Many students are blown away by the fact that every SAT Math Section has a geometry cheat sheet at the very beginning (hopefully, they pick up on this before they take the actual test).

Today, I’m going to do better than just rehash those formulas. I’m going to tell you which ones you should memorize (since it’ll make you faster on test day) and which ones you can refer back to (since you don’t want to cram more unnecessary information in your head).

## Math formulas provided for you on the SAT

### 1. Circumference and area of a circle

Recall this formula as naturally as you can recall your home address. It’s easy:

Area = πr^2

Circumference = 2πr

And don’t mix the two up!

### 2. Area of a rectangle

This one should be pretty intuitive. To find the area of a rectangle/square multiply length x width (they are the same in a square). Perimeter, which is not part of the SAT cheat sheet, is found by adding the length and width and multiplying by 2.

### 3. Area of a triangle

It’s 1/2 of the base x the height. Don’t waste time flipping the pages back and forth. Know this cold.

### 4. Volume of a box

Don’t memorize this—just refer back to the page if necessary. One thing you don’t get is the surface area of a box. For a cube, things are much easier: volume is s^3, in which s = the side; surface area is 6s^2.

### 5. Cylinder

You probably won’t see a problem relating to a cylinder. Anyhow, it’s not that easy to memorize. So it’s great to see it as part of the cheat sheet at the beginning of each section.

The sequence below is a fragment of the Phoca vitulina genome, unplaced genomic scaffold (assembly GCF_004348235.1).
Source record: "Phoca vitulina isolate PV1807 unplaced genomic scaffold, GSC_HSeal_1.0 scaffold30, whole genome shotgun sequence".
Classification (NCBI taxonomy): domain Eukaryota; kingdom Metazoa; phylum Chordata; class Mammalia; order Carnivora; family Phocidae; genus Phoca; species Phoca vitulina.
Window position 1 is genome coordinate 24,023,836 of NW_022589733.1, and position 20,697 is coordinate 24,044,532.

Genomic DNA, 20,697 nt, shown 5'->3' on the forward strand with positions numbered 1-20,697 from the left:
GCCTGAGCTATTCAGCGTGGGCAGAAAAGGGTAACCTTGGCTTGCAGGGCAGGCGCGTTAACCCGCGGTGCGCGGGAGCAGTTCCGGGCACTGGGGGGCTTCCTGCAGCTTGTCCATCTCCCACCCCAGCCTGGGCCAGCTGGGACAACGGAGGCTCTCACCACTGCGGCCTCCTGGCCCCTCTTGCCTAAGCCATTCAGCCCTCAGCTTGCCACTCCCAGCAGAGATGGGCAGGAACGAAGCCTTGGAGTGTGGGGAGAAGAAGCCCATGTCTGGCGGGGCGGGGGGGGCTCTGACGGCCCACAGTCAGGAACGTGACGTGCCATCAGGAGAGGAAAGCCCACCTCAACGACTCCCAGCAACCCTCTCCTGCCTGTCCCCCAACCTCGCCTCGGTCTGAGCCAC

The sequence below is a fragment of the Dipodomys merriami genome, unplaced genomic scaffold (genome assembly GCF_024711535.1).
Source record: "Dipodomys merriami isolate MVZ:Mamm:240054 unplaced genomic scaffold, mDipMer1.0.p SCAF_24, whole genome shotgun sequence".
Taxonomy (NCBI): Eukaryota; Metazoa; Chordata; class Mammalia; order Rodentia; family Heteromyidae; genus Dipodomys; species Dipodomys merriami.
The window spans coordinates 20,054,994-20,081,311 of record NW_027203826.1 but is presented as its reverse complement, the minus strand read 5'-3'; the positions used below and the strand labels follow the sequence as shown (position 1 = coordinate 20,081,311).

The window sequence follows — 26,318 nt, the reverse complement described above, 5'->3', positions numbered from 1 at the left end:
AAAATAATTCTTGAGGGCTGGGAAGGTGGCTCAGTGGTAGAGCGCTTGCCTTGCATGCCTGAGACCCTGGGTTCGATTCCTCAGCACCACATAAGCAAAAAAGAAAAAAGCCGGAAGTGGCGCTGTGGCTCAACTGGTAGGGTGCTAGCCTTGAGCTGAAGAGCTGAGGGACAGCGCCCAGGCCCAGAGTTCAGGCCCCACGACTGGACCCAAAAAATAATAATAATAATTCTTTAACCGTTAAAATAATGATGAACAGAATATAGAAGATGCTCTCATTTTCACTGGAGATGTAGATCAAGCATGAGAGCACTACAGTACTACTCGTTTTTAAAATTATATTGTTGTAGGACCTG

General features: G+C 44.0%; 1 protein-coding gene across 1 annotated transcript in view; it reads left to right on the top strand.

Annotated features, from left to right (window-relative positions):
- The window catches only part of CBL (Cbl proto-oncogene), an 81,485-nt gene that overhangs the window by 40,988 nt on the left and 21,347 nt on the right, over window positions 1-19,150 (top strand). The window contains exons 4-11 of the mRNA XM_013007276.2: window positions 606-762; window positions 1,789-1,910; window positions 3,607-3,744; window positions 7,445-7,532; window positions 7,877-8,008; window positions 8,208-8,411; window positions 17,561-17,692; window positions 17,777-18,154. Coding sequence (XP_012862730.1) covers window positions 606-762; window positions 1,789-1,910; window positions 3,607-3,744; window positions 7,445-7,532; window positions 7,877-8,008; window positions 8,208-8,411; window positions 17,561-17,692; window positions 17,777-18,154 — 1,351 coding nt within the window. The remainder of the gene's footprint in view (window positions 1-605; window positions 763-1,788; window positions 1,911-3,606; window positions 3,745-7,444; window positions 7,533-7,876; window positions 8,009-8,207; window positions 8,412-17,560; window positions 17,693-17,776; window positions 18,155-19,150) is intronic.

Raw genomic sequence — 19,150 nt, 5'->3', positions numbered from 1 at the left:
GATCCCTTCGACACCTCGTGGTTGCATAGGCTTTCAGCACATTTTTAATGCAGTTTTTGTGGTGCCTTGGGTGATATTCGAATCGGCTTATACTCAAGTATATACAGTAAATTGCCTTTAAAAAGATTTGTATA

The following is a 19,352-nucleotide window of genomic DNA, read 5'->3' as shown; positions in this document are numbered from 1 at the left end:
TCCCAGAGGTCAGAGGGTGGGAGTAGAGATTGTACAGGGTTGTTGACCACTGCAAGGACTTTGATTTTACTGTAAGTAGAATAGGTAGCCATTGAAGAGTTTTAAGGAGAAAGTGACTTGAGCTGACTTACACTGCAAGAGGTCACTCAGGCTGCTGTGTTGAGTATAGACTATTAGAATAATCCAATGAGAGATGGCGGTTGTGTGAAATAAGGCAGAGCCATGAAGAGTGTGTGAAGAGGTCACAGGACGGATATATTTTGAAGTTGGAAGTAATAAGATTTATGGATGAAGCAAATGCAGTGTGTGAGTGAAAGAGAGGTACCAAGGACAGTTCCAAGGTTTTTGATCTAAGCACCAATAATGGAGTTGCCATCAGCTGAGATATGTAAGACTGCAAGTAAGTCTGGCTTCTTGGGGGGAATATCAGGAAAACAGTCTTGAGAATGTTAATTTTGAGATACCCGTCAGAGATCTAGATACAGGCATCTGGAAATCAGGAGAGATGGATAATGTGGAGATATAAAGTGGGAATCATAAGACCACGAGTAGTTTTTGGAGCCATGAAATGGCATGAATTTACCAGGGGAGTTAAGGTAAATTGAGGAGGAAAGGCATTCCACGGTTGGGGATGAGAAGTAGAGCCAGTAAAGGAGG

### 6. Pythagorean Theorem

Know this cold. And be fluent and being able to find the missing sides.

### 7. 30:60:90 triangle

Don’t feel you have to know this cold, though it will make things faster. Just make sure you know what everything stands for when you refer to the diagram.

### 8. 45:45:90

As a tutor, I always want to make sure my students know this well. But at the end of the day, if you don’t know memorize the formula, you can just use the cheat sheet. Just make sure you know how the sides are connected.

For instance, sometimes you can have a √2 as one of the sides. The relationship between the two equal sides and the hypotenuse is that the hypotenuse will always be √2 times greater.

## Formulas not on the SAT’s math cheat sheet

- Volume of a cone: 1/3 πr^3
- Volume of a sphere: 4/3 πr^3
- Average: Total/# of numbers (This is the only non-geometry formula. It’s very important that you know this. I’d recommend memorizing it, or at least understand how it is derived).
- Length of the longest possible line you can draw between two points in a cube: s√3